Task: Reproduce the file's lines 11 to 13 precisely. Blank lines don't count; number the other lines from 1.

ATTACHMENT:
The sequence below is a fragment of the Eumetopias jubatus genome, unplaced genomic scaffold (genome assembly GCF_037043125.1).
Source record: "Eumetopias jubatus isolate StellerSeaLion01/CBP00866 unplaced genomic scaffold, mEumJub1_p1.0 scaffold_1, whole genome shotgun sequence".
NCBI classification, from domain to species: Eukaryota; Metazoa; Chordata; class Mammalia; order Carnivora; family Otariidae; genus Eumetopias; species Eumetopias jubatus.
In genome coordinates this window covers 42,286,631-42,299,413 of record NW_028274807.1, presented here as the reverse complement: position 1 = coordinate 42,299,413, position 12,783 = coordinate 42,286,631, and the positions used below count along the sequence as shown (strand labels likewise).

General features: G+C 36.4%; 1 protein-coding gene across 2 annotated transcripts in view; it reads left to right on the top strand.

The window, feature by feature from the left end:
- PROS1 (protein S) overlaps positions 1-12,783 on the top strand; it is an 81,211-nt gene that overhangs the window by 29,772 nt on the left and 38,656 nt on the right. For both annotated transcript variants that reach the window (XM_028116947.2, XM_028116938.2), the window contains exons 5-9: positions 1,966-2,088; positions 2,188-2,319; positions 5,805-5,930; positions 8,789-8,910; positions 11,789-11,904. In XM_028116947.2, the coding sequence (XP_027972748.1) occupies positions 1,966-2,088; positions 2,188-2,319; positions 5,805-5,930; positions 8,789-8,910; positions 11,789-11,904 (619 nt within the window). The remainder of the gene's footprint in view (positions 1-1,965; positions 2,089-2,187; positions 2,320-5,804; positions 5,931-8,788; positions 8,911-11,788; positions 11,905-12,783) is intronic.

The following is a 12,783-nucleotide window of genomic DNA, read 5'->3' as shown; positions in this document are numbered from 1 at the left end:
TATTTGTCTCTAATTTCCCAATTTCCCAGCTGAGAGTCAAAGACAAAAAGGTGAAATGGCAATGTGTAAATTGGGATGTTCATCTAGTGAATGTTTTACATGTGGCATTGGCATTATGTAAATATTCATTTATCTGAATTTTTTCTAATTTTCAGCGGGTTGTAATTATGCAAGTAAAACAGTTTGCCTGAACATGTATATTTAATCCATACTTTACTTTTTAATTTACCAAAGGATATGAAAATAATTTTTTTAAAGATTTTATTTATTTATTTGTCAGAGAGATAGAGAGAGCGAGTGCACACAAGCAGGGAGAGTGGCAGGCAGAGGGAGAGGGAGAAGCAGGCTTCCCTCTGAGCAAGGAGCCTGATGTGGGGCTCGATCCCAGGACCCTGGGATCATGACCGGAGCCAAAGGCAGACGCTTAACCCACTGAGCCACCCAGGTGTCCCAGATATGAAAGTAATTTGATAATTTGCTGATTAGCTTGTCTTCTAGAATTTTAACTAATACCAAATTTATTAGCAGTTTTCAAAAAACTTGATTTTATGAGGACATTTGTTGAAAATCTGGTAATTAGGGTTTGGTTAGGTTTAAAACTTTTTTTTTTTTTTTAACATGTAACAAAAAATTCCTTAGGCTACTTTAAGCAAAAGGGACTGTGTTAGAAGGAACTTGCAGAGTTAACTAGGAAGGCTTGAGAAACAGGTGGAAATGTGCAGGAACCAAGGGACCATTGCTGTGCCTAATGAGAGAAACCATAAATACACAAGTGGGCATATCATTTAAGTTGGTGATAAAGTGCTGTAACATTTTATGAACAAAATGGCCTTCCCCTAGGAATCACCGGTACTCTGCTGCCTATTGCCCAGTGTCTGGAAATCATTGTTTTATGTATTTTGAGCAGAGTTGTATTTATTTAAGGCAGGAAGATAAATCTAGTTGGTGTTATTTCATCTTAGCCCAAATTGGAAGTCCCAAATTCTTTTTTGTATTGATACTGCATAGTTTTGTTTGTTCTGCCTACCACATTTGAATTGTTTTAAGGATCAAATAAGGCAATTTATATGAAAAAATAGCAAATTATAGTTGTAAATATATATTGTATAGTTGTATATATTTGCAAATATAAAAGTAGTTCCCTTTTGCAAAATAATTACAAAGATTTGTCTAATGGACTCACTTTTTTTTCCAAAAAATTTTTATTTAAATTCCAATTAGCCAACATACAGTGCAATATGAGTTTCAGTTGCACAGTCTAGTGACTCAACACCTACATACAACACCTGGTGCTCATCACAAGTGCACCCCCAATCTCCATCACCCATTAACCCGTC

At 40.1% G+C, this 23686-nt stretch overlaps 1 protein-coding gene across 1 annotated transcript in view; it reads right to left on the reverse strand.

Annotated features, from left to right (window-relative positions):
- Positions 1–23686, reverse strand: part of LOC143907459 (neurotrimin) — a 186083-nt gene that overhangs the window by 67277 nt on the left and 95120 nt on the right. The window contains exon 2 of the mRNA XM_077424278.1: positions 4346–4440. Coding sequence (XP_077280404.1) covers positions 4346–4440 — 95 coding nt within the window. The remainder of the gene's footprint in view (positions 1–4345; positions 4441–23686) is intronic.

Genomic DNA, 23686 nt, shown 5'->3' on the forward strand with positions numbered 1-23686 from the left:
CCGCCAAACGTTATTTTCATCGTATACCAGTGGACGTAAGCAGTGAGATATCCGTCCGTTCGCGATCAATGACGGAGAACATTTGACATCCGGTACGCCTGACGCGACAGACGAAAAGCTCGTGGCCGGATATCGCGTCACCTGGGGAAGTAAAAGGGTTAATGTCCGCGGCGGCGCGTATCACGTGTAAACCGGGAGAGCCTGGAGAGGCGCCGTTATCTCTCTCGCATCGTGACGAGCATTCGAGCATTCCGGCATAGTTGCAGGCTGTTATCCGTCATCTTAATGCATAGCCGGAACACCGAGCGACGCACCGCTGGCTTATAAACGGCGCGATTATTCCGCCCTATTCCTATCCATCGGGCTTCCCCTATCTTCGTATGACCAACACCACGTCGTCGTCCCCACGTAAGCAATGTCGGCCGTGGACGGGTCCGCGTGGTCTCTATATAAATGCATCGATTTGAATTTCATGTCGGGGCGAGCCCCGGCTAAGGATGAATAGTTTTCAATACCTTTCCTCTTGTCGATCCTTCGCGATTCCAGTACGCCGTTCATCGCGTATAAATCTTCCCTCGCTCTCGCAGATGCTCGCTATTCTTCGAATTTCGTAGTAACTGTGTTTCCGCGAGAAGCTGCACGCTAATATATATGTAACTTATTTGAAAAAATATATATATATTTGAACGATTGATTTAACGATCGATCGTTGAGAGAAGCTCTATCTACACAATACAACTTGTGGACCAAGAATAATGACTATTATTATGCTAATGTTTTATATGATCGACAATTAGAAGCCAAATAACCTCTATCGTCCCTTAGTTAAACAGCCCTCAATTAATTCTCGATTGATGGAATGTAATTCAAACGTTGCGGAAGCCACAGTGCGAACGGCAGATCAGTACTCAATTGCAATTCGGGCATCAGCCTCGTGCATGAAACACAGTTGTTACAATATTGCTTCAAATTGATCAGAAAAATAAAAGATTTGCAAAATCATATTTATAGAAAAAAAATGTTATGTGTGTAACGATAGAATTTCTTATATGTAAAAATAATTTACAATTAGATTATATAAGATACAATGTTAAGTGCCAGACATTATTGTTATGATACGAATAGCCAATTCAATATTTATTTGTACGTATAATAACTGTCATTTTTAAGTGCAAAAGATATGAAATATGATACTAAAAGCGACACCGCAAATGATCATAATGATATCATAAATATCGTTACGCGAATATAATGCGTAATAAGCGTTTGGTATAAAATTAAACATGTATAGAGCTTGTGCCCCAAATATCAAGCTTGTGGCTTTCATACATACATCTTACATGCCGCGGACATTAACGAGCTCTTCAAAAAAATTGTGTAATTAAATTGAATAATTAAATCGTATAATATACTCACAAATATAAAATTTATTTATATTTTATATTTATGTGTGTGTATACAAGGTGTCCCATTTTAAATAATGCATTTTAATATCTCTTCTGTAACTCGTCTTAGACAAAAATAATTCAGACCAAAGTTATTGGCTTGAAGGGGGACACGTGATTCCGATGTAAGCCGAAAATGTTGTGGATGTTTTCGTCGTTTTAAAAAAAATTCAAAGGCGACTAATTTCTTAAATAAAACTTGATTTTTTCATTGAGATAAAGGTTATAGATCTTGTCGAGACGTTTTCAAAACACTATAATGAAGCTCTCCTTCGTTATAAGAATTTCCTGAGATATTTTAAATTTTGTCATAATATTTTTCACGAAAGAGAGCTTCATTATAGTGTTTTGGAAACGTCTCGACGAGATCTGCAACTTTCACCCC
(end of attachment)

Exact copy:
Annotated features, from left to right (window-relative positions):
- Positions 1–23686, reverse strand: part of LOC143907459 (neurotrimin) — a 186083-nt gene that overhangs the window by 67277 nt on the left and 95120 nt on the right. The window contains exon 2 of the mRNA XM_077424278.1: positions 4346–4440. Coding sequence (XP_077280404.1) covers positions 4346–4440 — 95 coding nt within the window. The remainder of the gene's footprint in view (positions 1–4345; positions 4441–23686) is intronic.

Genomic DNA, 23686 nt, shown 5'->3' on the forward strand with positions numbered 1-23686 from the left: